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Eduardo Souza

Architect and Urbanist graduated from the Federal University of Santa Catarina (UFSC). Master in Urban Planning, History and Architecture Program, also at UFSC, with research related to the theme of mobility and urban sprawl. Has been collaborating in ArchDaily Brasil since 2012 and is currently Editor of Materials.

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How Can Cities Help and Be Helped by Bees

Food production is directly reliant on bees, and their disappearance could lead to catastrophic effects on humanity. There are alarming reports all over the internet about how these little insects are dying. According to the Food and Agriculture Organization of the United Nations (FAO), 75% of the world's food crops rely on bees. For example, it is only possible to have a juicy and well-developed strawberry if dozens of bees go by the flower at the right time and pollinate it. Without them, it would look more like a raisin.

How Fiber-Reinforced Concrete Can Make for More Resistant and Lighter Architecture

The history of concrete dates back to ancient Rome, approximately 2,000 years ago. The so-called “Roman Concrete” is composed of limestone, volcanic ash, and seawater and it permitted the construction of aqueducts, highways, and temples; many of them still stand to this day. Some time ago, this original mix was discovered to form a mineral called aluminum tobermorite, which gets stronger as time goes by.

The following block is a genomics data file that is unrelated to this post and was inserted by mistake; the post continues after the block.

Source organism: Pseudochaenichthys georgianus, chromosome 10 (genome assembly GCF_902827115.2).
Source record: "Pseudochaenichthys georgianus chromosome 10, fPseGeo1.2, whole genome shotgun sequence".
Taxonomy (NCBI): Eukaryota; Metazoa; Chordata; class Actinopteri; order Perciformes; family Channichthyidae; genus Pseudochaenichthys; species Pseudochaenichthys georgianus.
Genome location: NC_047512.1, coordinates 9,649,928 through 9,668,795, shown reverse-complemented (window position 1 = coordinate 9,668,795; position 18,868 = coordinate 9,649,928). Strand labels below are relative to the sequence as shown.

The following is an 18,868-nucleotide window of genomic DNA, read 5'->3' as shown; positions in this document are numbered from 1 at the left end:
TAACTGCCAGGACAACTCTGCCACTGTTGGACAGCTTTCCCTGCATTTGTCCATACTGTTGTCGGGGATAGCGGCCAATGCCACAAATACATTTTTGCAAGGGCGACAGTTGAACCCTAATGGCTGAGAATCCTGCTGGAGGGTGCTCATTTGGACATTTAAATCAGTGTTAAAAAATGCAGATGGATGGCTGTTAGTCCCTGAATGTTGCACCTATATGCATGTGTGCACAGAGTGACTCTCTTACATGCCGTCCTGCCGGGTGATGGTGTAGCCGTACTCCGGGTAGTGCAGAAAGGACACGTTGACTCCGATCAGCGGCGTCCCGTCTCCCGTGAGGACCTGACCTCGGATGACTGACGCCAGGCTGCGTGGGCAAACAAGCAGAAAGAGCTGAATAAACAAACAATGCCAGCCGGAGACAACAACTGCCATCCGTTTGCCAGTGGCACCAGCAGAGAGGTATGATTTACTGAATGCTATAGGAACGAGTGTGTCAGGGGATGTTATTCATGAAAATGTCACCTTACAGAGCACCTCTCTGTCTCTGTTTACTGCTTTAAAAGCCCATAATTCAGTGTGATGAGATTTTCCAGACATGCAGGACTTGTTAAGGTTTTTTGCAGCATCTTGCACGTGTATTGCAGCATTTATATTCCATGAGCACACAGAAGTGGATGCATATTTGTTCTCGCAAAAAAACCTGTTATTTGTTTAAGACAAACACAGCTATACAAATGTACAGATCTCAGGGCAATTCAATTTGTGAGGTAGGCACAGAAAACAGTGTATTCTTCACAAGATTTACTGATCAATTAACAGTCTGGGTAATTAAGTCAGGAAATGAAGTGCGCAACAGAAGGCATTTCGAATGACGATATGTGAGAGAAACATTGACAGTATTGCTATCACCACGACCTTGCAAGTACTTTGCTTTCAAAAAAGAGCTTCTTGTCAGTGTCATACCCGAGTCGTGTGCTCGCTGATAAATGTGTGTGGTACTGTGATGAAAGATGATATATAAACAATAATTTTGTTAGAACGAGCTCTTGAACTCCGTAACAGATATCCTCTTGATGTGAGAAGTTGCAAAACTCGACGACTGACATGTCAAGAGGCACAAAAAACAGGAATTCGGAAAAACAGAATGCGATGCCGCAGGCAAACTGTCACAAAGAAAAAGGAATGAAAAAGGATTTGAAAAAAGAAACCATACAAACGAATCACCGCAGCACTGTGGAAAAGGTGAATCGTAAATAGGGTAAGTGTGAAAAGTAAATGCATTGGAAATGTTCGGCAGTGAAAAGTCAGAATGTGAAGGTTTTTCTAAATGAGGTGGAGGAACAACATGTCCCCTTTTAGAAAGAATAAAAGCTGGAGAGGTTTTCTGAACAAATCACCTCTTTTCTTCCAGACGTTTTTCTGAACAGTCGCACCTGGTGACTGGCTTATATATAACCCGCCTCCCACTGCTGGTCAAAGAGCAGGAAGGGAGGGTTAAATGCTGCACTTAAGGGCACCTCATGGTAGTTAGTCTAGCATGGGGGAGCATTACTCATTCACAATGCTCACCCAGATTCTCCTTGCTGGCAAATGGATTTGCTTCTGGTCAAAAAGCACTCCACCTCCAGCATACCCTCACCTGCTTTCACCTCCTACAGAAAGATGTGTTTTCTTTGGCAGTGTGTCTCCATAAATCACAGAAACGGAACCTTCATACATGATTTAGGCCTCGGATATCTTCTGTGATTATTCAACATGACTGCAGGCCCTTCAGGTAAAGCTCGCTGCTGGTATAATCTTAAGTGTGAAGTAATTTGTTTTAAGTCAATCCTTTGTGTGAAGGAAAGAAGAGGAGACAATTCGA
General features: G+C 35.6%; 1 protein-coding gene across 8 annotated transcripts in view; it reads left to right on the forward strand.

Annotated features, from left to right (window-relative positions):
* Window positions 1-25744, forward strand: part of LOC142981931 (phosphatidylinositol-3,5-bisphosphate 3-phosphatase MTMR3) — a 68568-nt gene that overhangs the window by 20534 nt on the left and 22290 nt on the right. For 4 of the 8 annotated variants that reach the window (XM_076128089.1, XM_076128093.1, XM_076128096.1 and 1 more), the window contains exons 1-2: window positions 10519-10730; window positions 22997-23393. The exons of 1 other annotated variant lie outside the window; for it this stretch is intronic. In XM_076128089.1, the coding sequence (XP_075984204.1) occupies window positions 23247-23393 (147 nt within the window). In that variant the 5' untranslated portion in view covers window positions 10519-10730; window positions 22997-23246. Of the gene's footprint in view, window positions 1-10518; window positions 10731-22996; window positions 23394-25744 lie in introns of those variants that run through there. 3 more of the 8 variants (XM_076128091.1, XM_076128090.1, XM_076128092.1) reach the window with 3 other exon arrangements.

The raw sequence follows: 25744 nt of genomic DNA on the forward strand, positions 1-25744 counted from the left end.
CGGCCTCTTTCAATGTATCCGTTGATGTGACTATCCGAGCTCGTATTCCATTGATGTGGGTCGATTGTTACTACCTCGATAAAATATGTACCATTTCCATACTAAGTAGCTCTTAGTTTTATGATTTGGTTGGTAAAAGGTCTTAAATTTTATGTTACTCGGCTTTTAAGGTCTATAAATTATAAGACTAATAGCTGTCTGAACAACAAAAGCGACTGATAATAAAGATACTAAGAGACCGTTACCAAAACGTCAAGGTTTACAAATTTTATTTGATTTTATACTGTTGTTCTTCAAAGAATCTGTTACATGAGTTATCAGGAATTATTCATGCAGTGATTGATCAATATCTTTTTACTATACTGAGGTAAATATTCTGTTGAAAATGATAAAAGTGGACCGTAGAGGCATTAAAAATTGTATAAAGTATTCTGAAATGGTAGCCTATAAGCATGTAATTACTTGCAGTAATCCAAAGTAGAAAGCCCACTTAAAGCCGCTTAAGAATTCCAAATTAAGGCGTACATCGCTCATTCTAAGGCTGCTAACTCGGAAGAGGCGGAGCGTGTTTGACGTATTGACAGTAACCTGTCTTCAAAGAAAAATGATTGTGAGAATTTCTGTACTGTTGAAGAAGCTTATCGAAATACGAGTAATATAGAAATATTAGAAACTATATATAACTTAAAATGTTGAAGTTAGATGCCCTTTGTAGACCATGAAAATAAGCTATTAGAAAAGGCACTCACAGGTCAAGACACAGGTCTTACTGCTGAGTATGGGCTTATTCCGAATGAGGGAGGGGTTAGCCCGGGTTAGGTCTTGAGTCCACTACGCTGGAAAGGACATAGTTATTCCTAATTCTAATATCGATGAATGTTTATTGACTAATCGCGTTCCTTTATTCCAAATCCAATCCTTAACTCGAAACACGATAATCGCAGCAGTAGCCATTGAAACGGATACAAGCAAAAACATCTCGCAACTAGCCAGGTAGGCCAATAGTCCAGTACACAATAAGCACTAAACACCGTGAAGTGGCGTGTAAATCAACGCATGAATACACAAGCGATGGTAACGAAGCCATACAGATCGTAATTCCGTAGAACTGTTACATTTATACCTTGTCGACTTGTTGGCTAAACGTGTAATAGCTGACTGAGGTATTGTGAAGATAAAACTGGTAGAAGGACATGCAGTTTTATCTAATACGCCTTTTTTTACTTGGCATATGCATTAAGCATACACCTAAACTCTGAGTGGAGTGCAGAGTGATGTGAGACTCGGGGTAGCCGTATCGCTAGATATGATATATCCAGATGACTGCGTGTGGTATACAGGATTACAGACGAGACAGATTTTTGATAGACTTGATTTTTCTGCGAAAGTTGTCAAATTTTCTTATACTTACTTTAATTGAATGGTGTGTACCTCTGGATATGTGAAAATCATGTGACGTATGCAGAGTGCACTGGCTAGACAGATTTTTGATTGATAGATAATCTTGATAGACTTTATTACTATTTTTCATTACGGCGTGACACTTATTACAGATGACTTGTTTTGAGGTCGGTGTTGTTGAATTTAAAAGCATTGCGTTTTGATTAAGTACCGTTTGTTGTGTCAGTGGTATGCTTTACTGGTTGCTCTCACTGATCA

Heydar Aliyev Centre / Zaha Hadid Architects. Image © Hélène Binet © Samuel McGuire © Samuel McGuire Fibras. Image Cortesia de Swisspearl + 10

Cement Sinks: Color and Texture of Pigmented Concrete in Bathroom Space

British company Kast has launched a new version of its traditional pigmented concrete sinks. Since concrete is an extremely versatile material, which combines the characteristics of natural stone with the ability to be molded in different forms, the products show carved surfaces with highly defined textures. The exploration of their linear patterns ranges from smooth horizontal ripples to diagonal folds or 'sharp' and vertical grooves. The organic variations in the colors and textures of the surfaces create a different aesthetic that comes directly from the character of the material.

Cortesia de Kast Cortesia de Kast Cortesia de Kast Cortesia de Kast + 24

How Can We Reduce Carbon Emissions in Architectural Projects?

Since the 1970s, humanity’s resource consumption began to exceed what the planet could renew in a year. That is, we are withdrawing and polluting nature more than it can naturally recover. According to the World Bank, if the world's population reaches even the projected number of 9.6 billion people by 2050, it will take almost three Earth planets to provide the natural resources needed to maintain humanity's current lifestyle.